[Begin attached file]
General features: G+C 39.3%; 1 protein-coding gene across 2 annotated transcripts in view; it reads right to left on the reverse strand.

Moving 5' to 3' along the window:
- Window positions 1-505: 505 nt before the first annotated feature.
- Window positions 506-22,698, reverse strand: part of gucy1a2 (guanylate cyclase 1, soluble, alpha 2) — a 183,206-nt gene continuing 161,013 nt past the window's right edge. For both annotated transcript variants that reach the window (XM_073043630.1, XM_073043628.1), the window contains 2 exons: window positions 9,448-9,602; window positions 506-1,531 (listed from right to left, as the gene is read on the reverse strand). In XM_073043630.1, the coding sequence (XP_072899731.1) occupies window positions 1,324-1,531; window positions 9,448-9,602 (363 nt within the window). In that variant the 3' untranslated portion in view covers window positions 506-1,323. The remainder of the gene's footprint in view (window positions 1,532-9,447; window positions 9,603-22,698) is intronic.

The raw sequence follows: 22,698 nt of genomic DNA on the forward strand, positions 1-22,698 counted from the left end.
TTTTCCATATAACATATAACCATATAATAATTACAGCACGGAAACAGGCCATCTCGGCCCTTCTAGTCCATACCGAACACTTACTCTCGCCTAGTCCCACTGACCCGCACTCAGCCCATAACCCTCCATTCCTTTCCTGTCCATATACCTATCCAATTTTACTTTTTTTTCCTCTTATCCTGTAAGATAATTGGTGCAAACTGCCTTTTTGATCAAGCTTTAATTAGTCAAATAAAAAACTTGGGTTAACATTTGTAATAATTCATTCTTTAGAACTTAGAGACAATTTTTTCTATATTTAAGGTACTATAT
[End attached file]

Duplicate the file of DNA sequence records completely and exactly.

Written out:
General features: G+C 39.3%; 1 protein-coding gene across 2 annotated transcripts in view; it reads right to left on the reverse strand.

Moving 5' to 3' along the window:
- Window positions 1-505: 505 nt before the first annotated feature.
- Window positions 506-22,698, reverse strand: part of gucy1a2 (guanylate cyclase 1, soluble, alpha 2) — a 183,206-nt gene continuing 161,013 nt past the window's right edge. For both annotated transcript variants that reach the window (XM_073043630.1, XM_073043628.1), the window contains 2 exons: window positions 9,448-9,602; window positions 506-1,531 (listed from right to left, as the gene is read on the reverse strand). In XM_073043630.1, the coding sequence (XP_072899731.1) occupies window positions 1,324-1,531; window positions 9,448-9,602 (363 nt within the window). In that variant the 3' untranslated portion in view covers window positions 506-1,323. The remainder of the gene's footprint in view (window positions 1,532-9,447; window positions 9,603-22,698) is intronic.

The raw sequence follows: 22,698 nt of genomic DNA on the forward strand, positions 1-22,698 counted from the left end.
TTTTCCATATAACATATAACCATATAATAATTACAGCACGGAAACAGGCCATCTCGGCCCTTCTAGTCCATACCGAACACTTACTCTCGCCTAGTCCCACTGACCCGCACTCAGCCCATAACCCTCCATTCCTTTCCTGTCCATATACCTATCCAATTTTACTTTTTTTTCCTCTTATCCTGTAAGATAATTGGTGCAAACTGCCTTTTTGATCAAGCTTTAATTAGTCAAATAAAAAACTTGGGTTAACATTTGTAATAATTCATTCTTTAGAACTTAGAGACAATTTTTTCTATATTTAAGGTACTATAT